Because it appears to sit in a bowl or basin, the calm waters can be whipped to a frenzy by winds as they come through the mountains that surround it. These waters are chock-full of fish and, in the days of Jesus, the cities and area that surrounded it were densely populated. Most of Jesus' ministry took place in the region known as Galilee, near the Sea, and among the people who spoke in a rough and guttural tongue and who-according to Josephus-inhabited 204 cities and villages, the smallest of which held 15,000 citizens.


Learning more about Galilee and what took place there is paramount (or should be) for the modern Christian. It was in Galilee that Jesus grew up, called His disciples (they were all Galileans), preached, performed His first and His last miracles (as well as 23 significant other miracles), and cooked breakfast for His disciples after His death, burial and resurrection.


Shortly after His time in the desert, just after His baptism and just before His ministry began, Jesus went to Galilee to call those He would spend the next three-and-a-half years with in intimate travel.    


As Jesus was walking beside the Sea of Galilee, he saw two brothers, Simon called Peter and his brother Andrew. They were casting a net into the lake, for they were fishermen. "Come, follow me," Jesus said, "and I will make you fishers of men." At once they left their nets and followed him. Going on from there, he saw two other brothers, James son of Zebedee and his brother John. They were in a boat with their father Zebedee, preparing their nets. Jesus called them, and immediately they left the boat and their father and followed him. ~~ Matthew 4:18-22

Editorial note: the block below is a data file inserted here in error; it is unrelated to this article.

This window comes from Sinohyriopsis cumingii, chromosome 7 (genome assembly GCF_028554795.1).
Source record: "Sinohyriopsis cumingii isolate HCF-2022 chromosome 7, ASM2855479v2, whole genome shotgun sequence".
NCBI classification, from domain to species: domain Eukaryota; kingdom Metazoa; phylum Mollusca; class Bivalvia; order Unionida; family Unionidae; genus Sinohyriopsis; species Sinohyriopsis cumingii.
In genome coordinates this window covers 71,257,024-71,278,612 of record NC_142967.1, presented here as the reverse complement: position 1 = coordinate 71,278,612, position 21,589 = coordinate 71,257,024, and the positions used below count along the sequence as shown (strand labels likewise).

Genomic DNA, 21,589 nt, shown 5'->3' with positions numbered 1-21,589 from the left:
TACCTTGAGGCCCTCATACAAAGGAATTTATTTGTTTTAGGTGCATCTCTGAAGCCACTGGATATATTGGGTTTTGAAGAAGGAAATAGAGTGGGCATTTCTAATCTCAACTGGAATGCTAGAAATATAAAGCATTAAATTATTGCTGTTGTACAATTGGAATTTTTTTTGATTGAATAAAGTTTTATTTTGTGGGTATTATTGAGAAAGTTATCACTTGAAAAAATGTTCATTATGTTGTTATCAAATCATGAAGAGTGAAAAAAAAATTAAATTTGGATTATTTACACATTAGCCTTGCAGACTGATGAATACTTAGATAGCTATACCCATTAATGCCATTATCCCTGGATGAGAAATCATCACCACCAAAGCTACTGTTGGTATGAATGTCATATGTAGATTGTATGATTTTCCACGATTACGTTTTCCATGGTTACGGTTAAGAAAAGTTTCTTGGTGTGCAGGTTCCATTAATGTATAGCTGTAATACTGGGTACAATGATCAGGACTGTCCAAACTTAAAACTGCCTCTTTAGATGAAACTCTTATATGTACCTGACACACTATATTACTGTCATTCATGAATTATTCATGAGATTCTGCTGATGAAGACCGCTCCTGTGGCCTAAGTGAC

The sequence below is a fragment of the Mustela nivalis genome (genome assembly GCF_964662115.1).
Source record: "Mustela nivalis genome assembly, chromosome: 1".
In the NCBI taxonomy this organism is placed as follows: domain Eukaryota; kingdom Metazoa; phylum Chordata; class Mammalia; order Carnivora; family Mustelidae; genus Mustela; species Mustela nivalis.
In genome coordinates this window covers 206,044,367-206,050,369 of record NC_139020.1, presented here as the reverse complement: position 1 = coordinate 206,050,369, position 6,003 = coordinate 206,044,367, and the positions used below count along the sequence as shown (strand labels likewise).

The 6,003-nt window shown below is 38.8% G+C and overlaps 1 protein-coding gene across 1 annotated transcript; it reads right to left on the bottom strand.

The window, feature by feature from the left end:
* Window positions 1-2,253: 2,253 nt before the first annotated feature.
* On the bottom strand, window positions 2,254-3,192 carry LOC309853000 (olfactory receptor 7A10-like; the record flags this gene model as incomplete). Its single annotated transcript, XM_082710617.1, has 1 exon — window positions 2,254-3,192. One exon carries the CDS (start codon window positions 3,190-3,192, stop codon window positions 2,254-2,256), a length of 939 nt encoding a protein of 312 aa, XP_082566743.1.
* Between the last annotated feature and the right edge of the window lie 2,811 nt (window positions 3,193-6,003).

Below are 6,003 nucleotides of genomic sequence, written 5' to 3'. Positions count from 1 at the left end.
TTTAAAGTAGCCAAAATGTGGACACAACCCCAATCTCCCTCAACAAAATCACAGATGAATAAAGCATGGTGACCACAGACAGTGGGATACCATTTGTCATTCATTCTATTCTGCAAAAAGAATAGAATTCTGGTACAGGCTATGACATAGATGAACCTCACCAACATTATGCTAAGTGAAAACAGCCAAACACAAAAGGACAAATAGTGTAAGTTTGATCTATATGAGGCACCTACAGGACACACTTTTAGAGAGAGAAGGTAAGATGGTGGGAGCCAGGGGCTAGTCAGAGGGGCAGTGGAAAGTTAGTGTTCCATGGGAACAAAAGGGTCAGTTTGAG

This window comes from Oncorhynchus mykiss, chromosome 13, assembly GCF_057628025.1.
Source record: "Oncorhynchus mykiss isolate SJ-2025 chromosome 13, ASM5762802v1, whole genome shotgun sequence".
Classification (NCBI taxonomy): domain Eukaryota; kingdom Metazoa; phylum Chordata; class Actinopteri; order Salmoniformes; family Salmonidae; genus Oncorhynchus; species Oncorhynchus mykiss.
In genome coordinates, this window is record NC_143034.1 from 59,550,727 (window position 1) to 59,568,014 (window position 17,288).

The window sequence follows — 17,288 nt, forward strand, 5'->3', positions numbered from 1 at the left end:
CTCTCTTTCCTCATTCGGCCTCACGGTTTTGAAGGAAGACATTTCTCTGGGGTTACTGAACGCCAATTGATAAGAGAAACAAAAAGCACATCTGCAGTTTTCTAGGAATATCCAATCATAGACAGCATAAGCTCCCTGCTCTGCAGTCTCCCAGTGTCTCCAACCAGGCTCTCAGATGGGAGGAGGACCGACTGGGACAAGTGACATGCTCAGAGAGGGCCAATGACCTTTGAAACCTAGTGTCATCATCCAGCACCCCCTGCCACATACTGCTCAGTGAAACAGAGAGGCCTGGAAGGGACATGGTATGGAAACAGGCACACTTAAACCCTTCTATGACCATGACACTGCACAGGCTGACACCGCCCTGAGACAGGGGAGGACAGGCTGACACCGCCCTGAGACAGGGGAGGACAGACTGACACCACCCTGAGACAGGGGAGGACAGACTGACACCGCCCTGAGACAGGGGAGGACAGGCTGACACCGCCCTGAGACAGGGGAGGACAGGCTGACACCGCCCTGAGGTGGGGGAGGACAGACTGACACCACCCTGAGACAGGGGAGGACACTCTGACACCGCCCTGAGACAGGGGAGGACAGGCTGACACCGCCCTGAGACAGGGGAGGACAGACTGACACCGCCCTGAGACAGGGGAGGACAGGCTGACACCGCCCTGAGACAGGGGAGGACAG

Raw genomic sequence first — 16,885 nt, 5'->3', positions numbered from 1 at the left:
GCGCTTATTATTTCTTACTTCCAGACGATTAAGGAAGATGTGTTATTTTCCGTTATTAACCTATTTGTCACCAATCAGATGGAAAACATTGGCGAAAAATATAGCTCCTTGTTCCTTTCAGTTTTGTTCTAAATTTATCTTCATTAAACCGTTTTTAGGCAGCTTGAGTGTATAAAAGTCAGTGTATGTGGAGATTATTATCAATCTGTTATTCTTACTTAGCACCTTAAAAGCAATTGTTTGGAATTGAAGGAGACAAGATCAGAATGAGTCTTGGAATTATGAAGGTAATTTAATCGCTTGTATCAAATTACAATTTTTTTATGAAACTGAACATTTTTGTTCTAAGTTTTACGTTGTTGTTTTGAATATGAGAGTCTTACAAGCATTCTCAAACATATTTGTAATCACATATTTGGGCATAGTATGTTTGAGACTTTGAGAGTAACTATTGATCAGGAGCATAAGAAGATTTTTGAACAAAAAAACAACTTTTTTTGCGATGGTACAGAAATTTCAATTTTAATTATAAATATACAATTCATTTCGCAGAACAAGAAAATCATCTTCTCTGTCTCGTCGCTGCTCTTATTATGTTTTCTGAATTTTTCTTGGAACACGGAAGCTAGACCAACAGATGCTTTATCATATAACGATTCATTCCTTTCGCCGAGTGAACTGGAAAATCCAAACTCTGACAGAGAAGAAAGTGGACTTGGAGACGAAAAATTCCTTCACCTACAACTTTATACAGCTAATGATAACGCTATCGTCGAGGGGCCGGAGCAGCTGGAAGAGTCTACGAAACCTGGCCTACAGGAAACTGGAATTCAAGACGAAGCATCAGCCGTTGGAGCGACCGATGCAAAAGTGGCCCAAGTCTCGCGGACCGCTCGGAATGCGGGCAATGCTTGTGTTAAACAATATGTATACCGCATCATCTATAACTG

It didn't take long before crowds were following Jesus everywhere He went. He gave the Sermon on the Mount (in Galilee) to a large number of people. They brought their sick, their demon-possessed, and those who were hungry to hear the Word of the Lord, and by this time, He was physically exhausted. Needing some "down time," he slipped into a boat along with his disciples and promptly fell into a deep sleep.


Without warning, a furious storm came up on the lake, so that the waves swept over the boat. But Jesus was sleeping. The disciples went and woke him, saying, "Lord, save us! We're going to drown!" He replied, "You of little faith, why are you so afraid?" Then he got up and rebuked the winds and the waves, and it was completely calm. The men were amazed and asked, "What kind of man is this? Even the winds and the waves obey him!" ~~Matthew 8:24-27